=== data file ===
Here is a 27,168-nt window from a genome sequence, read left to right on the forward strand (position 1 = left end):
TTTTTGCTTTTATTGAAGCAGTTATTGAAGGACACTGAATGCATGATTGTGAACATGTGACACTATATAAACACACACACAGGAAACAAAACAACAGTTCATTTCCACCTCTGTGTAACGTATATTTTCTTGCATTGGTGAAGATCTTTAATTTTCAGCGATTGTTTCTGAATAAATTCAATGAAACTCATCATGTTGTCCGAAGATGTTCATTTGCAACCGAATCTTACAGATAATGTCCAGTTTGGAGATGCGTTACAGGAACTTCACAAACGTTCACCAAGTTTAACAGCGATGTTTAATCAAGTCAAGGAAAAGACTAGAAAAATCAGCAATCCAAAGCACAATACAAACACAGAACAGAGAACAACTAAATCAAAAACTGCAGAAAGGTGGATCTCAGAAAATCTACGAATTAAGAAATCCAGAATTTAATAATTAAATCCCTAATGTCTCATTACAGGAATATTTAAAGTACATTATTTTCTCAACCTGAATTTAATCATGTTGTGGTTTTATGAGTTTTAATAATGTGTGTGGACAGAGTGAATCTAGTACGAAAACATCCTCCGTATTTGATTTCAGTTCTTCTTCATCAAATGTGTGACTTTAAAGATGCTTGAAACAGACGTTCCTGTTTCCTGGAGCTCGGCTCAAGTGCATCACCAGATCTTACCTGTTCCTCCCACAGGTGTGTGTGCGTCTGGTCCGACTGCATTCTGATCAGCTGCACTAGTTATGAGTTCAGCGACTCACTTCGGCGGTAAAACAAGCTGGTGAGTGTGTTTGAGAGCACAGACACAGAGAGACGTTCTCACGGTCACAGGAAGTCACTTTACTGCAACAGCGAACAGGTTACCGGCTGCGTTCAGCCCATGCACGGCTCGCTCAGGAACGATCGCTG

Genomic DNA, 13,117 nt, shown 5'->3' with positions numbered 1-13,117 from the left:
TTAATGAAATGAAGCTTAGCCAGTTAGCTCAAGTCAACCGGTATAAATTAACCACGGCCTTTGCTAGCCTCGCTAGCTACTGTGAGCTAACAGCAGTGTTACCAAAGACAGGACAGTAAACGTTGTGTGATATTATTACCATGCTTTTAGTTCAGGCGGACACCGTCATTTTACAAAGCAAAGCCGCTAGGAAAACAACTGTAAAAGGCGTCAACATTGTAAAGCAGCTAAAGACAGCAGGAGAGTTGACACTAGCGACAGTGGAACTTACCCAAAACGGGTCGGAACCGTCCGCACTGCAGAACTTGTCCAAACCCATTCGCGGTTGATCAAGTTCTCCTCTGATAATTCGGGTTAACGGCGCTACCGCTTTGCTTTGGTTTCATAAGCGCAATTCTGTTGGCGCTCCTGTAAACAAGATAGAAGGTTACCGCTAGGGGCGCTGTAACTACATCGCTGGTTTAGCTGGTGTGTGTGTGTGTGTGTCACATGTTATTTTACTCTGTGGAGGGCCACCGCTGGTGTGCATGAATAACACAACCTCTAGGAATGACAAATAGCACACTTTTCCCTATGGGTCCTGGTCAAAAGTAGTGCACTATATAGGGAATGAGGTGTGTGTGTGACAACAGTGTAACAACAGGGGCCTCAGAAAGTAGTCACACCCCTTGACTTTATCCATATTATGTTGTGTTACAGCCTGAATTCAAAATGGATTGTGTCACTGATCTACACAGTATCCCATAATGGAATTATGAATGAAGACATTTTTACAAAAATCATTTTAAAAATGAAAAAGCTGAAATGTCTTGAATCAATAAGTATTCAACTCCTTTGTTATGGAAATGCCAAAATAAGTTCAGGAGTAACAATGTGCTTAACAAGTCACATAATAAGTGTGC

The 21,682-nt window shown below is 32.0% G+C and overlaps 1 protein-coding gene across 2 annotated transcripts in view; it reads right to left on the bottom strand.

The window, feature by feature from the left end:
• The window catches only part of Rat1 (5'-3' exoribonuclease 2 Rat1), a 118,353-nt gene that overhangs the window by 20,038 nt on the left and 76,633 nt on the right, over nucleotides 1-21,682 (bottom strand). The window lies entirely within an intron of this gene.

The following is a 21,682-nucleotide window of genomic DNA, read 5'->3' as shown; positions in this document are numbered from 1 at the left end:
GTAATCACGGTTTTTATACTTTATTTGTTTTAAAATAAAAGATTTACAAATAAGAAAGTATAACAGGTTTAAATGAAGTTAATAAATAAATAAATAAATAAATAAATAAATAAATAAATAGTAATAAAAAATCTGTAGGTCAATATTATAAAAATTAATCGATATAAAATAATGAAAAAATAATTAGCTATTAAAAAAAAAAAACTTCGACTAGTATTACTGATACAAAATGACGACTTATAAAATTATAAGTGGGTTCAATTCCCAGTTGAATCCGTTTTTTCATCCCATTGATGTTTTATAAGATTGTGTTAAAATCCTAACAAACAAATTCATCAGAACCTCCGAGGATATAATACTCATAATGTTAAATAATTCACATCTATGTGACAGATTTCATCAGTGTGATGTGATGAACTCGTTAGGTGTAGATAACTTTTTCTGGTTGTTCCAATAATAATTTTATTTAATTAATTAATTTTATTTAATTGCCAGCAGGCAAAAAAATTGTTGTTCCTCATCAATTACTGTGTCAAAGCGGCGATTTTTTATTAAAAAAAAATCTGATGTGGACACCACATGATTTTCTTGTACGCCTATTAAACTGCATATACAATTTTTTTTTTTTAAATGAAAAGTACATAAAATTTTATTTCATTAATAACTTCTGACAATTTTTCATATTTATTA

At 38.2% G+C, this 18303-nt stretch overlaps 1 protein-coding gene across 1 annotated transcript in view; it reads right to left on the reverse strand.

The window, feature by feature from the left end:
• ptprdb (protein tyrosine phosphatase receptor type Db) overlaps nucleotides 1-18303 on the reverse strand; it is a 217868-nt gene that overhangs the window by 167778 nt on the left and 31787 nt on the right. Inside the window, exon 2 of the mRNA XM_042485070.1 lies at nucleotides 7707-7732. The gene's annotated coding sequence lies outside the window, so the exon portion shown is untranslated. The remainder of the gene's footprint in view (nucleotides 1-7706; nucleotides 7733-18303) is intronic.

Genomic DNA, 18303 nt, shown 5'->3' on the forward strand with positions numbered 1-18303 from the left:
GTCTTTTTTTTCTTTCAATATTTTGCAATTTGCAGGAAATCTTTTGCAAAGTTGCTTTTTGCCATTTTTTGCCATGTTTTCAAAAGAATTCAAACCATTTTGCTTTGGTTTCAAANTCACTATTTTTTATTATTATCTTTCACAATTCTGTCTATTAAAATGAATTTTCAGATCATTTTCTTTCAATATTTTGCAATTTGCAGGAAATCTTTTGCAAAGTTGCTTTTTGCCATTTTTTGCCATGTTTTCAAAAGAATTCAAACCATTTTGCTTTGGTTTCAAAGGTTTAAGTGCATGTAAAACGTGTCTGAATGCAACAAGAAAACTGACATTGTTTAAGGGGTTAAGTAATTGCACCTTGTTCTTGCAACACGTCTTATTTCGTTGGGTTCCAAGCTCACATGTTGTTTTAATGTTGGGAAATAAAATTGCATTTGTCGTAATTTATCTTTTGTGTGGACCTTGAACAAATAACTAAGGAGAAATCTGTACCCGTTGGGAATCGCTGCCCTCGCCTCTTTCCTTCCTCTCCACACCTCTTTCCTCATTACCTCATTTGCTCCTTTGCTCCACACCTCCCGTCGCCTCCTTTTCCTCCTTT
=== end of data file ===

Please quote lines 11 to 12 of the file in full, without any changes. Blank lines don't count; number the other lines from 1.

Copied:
The window, feature by feature from the left end:
• ptprdb (protein tyrosine phosphatase receptor type Db) overlaps nucleotides 1-18303 on the reverse strand; it is a 217868-nt gene that overhangs the window by 167778 nt on the left and 31787 nt on the right. Inside the window, exon 2 of the mRNA XM_042485070.1 lies at nucleotides 7707-7732. The gene's annotated coding sequence lies outside the window, so the exon portion shown is untranslated. The remainder of the gene's footprint in view (nucleotides 1-7706; nucleotides 7733-18303) is intronic.